David and Goliath by Bryan Hathaway

About the book:

David Liberty is trapped within the walls of a nursing home, inside a failing body. No longer able to move, speak, or respond to communication, David longs for escape and welcomes his impending death. His plans are changed when he is confronted by an angel, Joelle, who questions his past and irrevocably changes his future. David is given a second chance at life, but not in the manner he had hoped. His renewed body and unchanged self are thrown into the lives of others, and he is commissioned to assist them in their struggles and bridge the chasm that separates them from God. As a penalty for a lifetime of merely “talking the talk,” David is unable to speak; instead he must use actions to demonstrate his love for God and others. David’s first task is to help a major league baseball player put aside pride and once again place his family above money and fame. Next, he is thrown into a new family, in which envy threatens the life of both siblings. In the climactic conclusion, David encounters a young boy whose family is held captive to sloth and anger.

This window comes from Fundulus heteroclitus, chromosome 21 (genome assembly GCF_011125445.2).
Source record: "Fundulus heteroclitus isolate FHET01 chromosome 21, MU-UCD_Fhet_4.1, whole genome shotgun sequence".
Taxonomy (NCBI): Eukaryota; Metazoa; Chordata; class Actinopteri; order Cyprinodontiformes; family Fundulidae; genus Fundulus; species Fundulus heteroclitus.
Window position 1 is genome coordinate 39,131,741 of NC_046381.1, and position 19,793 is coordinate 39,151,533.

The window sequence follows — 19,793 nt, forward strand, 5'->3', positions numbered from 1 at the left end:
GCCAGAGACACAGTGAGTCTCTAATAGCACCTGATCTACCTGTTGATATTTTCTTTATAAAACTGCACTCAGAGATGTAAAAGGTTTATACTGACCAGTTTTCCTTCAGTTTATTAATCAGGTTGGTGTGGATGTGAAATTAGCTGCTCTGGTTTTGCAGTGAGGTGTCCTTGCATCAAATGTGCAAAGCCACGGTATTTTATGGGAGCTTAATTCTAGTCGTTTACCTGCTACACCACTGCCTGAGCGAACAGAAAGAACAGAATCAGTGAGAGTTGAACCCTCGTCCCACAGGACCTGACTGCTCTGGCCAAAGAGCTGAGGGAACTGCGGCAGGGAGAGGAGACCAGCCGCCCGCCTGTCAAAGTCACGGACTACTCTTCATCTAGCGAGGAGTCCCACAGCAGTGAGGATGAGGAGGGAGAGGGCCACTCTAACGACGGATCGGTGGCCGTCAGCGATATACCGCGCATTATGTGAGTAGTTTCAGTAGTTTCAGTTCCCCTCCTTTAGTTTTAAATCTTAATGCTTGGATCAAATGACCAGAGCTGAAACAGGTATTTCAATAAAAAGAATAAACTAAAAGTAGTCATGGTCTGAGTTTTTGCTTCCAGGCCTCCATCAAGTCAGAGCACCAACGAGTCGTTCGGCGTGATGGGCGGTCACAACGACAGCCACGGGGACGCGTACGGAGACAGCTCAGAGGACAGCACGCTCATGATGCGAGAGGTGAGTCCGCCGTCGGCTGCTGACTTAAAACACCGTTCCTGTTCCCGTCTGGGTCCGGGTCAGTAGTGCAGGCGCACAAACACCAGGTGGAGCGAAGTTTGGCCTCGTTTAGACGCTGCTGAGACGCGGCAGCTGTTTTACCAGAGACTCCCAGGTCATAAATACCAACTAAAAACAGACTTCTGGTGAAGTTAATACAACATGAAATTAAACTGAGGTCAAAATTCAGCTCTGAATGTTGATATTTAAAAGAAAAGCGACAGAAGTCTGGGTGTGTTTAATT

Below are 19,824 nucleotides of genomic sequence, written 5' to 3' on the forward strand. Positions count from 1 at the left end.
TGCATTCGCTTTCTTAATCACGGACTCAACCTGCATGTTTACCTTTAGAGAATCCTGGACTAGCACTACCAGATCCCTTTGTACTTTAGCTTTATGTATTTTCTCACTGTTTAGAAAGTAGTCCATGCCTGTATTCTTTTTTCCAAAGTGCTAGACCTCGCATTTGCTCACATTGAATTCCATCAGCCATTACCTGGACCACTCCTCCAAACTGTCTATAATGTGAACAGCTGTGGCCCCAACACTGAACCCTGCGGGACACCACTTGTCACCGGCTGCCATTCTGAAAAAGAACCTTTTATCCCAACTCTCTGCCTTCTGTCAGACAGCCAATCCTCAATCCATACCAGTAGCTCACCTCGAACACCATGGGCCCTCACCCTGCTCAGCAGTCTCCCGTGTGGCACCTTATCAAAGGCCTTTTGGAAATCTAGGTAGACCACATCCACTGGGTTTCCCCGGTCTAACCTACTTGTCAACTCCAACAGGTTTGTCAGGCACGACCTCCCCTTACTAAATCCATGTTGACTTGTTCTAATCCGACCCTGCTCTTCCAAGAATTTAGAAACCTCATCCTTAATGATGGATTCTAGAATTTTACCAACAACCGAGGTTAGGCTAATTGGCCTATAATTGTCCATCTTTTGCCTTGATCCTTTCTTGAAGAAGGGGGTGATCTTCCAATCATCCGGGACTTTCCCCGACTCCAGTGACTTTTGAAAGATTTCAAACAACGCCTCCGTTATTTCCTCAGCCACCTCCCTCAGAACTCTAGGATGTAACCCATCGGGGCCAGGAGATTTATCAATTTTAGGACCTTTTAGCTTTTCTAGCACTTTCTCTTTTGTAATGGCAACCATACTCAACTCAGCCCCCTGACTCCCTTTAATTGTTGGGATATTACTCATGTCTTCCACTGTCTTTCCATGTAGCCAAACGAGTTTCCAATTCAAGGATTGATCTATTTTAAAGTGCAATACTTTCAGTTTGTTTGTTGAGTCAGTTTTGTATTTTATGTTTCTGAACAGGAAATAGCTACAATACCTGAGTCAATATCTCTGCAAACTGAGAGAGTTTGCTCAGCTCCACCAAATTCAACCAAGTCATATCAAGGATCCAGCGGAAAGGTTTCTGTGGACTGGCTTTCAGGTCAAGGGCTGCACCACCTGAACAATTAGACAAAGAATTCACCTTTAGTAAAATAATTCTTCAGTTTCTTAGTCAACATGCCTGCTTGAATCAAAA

David and Goliath has three different stories which are all related. If you've read any of my reviews, you know that I am not a fan of this kind of story telling.

We see a complex relationship between faith and works in the novel, pointedly part of the theme is how God works within and through us sometimes without us even knowing how we are being used by Him or how situations are used by Him for His purposes.

I have a problem with the theology within the story, but I can't explain without a spoiler alert. On second thought, I think I'll let you judge for yourself.

Frankly, this isn't one of the best written novels I've read, in fact it really rates about a one star for readability, although there aren't any real flaws that I can point to, the story just doesn't flow like a river. The back cover information promises a super premise, So enjoy.

I received this book courtesy of Rebeca Seitz at Glass Road Public Relations free of charge for the sole purpose of a book review, not a book promotion.

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